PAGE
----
How does Rick and the gang coming in affect that ideal situation?
“The Governor has his own place and his own idea of himself in the place that he plays up to. I don’t think he existed with that much power and security before the world went to shit. I don’t think he had that. The situation has given him that, so it’s a relatively new position for him, which he’s enjoying. Woodbury has a hierarchical way of working and he’s at the top. Any other group that comes in will have to work within that hierarchical group, but of course sometimes that doesn’t work! So it’s that type of oil in the water thing, that’s what we deal with this season, and that’s what’s interesting.”
Because people have read the comics and they think they know where this character is going to end up, are there going to be surprises?
“Yeah, big, big surprises. It will be interesting to see how he lands with fans. I was at Comic Con in New York and people were saying, ‘You’re playing this bad ass guy!’ And I was like, ‘Oh, okay, you’ll just have to wait and see.’ As I said, what’s interesting for me is exploring the ground before he arrived in that comic. And I think it’s important that when he goes off into the world and comes into the world of The Walking Dead TV show he is a character that is complex. The character in the graphic novel, if you arrived in the TV show as that character you have a very short shelf life, you could hit a creative ceiling very quickly there.
“It’s also important to say the other characters in the show have a relationship to The Governor that is very different to the relationship he has with the audience. The audience see him in his private moments and those private moments can be all different types of emotions, but you have a personal relationship with him that nobody else in the show has. And that’s different from the comic. So it’s going to be interesting, but my responsibility, of course, is to the TV show and the character in the TV show. The comic book is out there, you just have to get on with that.”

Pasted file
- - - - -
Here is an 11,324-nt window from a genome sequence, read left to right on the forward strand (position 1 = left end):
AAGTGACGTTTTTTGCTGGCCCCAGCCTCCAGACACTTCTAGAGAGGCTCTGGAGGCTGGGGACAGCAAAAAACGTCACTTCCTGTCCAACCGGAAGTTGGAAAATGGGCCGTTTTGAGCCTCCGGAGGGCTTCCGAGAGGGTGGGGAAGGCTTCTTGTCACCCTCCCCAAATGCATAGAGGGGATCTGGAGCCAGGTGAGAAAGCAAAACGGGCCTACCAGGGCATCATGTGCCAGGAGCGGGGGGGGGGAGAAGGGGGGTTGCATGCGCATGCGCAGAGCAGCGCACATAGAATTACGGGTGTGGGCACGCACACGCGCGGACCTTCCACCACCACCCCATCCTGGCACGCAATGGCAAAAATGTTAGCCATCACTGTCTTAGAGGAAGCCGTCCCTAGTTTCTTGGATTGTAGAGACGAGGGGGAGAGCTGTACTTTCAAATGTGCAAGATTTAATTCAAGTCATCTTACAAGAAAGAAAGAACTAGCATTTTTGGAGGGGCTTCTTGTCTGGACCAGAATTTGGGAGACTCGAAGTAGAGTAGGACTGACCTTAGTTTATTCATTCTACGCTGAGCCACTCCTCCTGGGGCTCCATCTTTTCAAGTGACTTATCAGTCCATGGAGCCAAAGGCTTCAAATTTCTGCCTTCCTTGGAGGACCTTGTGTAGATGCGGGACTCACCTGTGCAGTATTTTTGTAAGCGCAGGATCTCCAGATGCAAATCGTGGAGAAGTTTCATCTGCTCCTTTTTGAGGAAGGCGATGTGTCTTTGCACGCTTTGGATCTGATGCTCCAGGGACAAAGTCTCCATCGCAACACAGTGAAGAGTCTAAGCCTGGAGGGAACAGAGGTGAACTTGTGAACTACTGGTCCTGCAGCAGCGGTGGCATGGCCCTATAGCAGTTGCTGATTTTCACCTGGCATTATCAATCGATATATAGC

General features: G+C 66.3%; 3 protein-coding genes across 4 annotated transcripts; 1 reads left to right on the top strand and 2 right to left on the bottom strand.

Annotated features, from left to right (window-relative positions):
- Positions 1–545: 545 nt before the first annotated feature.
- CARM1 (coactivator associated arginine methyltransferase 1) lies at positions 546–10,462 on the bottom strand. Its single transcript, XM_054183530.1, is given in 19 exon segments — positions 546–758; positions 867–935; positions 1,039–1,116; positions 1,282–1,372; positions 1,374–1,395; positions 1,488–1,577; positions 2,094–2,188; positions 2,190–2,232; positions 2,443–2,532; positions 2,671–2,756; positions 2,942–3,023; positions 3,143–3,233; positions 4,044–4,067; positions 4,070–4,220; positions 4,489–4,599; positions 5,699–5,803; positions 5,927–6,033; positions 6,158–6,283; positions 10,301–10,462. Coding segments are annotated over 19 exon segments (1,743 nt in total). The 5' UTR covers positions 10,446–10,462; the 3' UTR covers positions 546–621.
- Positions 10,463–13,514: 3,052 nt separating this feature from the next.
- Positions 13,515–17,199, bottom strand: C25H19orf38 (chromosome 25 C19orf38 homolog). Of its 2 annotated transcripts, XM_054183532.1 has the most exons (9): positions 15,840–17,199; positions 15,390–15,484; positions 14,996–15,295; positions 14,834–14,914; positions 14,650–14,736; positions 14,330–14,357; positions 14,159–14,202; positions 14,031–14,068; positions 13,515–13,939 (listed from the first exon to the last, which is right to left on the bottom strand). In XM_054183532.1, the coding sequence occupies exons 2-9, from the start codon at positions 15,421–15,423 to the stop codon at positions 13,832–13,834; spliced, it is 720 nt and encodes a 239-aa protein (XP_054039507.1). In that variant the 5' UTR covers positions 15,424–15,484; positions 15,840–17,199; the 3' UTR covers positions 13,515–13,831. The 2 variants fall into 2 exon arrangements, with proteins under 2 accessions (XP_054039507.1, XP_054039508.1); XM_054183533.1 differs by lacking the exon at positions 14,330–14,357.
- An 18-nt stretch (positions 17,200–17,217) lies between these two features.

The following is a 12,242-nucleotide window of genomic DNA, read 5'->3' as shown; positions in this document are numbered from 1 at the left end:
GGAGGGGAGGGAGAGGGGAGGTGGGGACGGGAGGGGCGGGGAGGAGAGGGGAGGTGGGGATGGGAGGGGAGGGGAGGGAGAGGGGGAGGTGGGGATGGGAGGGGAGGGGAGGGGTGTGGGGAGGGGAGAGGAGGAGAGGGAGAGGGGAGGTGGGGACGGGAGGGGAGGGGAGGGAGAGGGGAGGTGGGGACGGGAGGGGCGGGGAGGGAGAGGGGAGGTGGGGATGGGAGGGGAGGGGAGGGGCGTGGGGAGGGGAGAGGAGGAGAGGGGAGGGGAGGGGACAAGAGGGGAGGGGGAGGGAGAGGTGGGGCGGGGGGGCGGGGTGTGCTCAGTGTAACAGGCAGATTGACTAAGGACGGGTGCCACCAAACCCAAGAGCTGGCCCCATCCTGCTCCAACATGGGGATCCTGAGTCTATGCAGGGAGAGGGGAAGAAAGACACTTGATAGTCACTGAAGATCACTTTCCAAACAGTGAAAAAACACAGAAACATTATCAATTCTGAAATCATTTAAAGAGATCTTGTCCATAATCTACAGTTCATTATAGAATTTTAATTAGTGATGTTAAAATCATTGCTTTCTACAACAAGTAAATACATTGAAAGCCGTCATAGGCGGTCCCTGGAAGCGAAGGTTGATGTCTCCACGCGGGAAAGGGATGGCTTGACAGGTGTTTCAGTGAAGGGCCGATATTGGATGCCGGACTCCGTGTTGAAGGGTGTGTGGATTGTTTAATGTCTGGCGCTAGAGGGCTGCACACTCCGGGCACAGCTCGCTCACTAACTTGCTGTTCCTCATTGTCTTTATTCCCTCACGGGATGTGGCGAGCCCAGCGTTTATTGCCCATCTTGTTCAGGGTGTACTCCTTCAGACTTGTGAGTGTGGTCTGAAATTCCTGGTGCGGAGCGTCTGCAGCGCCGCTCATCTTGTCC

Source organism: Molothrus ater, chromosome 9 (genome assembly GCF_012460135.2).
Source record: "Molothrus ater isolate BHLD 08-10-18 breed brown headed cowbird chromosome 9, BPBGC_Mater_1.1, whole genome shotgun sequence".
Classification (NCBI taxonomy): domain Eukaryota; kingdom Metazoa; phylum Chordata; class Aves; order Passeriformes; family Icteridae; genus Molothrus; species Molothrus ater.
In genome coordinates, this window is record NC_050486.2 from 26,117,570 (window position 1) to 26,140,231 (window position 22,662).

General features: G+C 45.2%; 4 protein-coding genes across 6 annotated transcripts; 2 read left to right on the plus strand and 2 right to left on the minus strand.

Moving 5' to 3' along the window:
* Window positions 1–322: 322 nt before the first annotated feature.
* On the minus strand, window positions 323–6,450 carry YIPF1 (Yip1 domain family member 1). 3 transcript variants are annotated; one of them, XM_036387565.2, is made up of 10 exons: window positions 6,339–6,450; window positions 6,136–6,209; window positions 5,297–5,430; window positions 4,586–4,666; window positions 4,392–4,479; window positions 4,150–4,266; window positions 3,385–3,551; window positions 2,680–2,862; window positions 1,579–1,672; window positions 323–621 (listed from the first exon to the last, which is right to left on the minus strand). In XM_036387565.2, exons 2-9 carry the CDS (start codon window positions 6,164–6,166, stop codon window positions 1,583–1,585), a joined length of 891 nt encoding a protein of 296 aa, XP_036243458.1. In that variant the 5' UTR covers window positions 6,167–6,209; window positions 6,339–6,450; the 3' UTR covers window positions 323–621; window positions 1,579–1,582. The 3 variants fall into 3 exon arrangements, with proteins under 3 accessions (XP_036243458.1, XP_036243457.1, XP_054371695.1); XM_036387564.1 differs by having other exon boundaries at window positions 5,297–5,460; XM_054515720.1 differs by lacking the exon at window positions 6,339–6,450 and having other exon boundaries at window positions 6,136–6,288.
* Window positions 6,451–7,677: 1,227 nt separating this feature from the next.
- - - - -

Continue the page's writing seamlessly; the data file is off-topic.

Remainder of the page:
How has your experience been with The Walking Dead’s rabid fanbase?
“At the moment I’m in this sort of bubble because people know I’m playing the role, but it hasn’t hit the screens yet. So when I went to San Diego Comic Con, on the first day I was with Andy, Laurie Holden and Laurie Cohan, I think. We went down and people went crazy for us, screaming at us as we were driving along outside the hotel. It was like being with a rock band. I’m a big fan, so I’m in there, driving along like the roadie.
“So we get there and I said to one of the girls who was looking after us, ‘Can I go on the floor and have a look round? No one knows me yet so it’s fine.’ So, I went out onto the convention floor and was walking round fine, no one troubles me at all, until I get to the Doctor Who stand and there’s lots of Doctor Who fans and they get me. Then you sit down and you do a signing, these things go round the table for you to sign, and you suddenly saw how much the fans love the show. Really love it. And have ownership of it. That’s going to be interesting for me, but I love the fact they are involved in the show so much, and care about it, care about the people in there, and that’s a great place to be. Season three just opened in America and got the biggest audience of any cable show in the history of American television, which is just phenomenal, and that’s because the fans really engage with the show in a very caring way. They really care what happens to those characters and I love that.”
ON THE NEXT PAGE: David Morrissey reveals how his Doctor Who experience prepared him for the The Walking Dead in an unexpected way…